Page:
Viral hepatitis, a group of infectious diseases known as hepatitis A, B, C, D, and E, affects millions of people worldwide, causing both acute and chronic liver disease.
Its signs and symptoms may include abdominal pain, dark urine, fever, joint pain, loss of appetite, nausea and vomiting, weakness and fatigue, yellowing of skin and jaundice among others complications.
The World Health Organisation (WHO) estimates that as of 2016, 27 million people (10.5 per cent of all people estimated to be living with hepatitis B) were aware of their infection, while an insignificant number of 4.5 million (16.7 per cent) of those diagnosed, were on treatment.
At the moment, viral hepatitis is the seventh leading cause of mortality worldwide and is highly endemic in Sub-Saharan Africa.
The prevalence of the infection among pregnant women, perhaps, may have prompted the theme for this year's World Hepatitis Day (WHP); "Hepatitis-free Future, with a focus on prevention of Hepatitis B among mothers and newborns."
In Ghana, close to five million of the country's total population suffer from chronic hepatitis B (HBV) and the infection is the second major killer infectious disease after tuberculosis.
Data from the Ghana Health Service (GHS) indicates that the virus is commonly spread among pregnant women through delivery and through exposure to infected blood or body fluids especially from an infected child to an uninfected one during the first five years of life.
Estimates by the GHS show that this year alone, between 92,000 and 147,000 newborns risk exposure to the disease with up to 90 per cent actually ending up with HBV, given that the disease continues to rise among pregnant women in the country.
"Maternal transmission of hepatitis B is the major means for inter-generational spread of the disease and most newborns affected have a high chance of developing chronic hepatitis, of whom, some will develop irreversible liver damage and liver cancer leading to premature death," a statement by the Director-General, Dr Patrick Kuma-Aboagye had said.
Acting Programme Manager of the National Viral Hepatitis Control Programme of the Ghana Health Service (GHS), Dr Atsu Seake-Kwawu, in an interview had intimated that while immunisation is given to babies six weeks after birth, the administration of birth dose HBV vaccine will be a major game changer in controlling a scourge.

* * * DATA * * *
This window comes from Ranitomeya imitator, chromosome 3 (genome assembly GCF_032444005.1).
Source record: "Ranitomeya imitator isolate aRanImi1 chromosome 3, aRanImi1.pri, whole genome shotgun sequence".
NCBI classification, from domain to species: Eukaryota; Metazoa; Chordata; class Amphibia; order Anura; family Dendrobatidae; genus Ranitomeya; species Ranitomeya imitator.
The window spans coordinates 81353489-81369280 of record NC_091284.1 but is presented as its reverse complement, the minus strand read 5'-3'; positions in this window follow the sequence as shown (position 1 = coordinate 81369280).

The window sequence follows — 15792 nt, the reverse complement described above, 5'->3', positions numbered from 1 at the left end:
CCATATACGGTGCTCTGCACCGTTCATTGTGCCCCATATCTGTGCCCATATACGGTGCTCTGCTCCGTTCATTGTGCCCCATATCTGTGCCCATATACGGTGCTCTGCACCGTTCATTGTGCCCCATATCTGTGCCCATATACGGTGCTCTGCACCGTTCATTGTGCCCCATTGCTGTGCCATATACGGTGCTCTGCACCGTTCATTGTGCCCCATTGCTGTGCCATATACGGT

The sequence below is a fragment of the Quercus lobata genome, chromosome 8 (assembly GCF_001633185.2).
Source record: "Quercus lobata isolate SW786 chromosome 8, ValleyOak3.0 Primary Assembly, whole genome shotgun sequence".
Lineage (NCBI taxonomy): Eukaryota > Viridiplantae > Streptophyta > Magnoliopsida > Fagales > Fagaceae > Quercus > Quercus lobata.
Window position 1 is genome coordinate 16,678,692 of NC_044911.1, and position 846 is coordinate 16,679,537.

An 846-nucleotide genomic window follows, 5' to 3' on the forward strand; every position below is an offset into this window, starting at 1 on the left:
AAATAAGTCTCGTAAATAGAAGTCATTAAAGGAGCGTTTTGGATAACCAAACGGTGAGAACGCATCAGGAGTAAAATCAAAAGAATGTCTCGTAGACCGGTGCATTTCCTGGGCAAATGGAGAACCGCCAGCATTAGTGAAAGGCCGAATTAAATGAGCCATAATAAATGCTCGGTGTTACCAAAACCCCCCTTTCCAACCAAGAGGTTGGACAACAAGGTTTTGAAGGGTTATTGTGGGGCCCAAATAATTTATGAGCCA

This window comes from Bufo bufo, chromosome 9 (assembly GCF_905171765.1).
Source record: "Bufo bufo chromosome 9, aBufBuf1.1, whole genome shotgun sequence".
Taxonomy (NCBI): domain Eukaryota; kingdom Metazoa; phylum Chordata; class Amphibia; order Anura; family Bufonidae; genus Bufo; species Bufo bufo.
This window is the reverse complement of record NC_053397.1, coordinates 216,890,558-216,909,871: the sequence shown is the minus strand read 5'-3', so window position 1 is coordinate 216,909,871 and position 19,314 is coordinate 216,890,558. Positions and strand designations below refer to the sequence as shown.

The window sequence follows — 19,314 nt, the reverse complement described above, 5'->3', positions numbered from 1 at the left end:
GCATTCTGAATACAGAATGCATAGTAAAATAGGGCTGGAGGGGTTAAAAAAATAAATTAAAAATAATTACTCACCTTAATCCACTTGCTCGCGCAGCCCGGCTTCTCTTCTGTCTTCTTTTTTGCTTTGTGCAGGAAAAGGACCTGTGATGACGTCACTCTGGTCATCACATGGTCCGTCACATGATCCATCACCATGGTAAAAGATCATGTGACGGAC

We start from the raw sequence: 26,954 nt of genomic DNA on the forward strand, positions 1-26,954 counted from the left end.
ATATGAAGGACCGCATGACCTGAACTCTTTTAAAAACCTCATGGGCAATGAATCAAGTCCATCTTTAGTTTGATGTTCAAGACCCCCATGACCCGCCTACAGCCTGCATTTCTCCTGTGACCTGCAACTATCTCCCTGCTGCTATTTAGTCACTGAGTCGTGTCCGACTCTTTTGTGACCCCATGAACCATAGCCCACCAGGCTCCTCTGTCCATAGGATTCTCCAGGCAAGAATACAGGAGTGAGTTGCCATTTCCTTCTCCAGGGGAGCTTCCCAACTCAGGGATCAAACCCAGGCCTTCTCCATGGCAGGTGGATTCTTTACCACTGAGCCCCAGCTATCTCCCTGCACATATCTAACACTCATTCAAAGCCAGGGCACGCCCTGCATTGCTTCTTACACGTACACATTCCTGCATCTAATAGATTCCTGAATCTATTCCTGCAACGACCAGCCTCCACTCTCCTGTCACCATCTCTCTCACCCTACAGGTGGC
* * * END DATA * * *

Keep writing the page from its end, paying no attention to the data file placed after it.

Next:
"The birth dose has been proven to be very effective in protecting babies against the virus but unfortunately, we do not have it in the country though we have been pushing for it over the years," he admitted.
Clearly, HBV is of major public health importance and requires greater attention as much as we devote ourselves to the fight against the global COVID-19 pandemic.
The Ghanaian Times believes deaths that may result from HBV, among other public health threats, per the projections from GHS, may be worst than what we are having to deal with from COVID-19, if we do not accelerate efforts in curbing the risk.
We therefore join calls for stakeholders to hasten efforts at introducing the birth dose vaccine for newborns to protect them against the virus.
Also, resources must be allocated to increasingly educate, screen and put people on effective treatment for hepatitis B to reduce transmission among the populace as we find novel funding mechanisms to address the high cost of medication.
If there is anything COVID-19 has taught us, it is to be more rational in strengthening our public health systems in a more serious consequential way, which is why, we must not lose sight of HBV as we continue to tackle the coronavirus pandemic.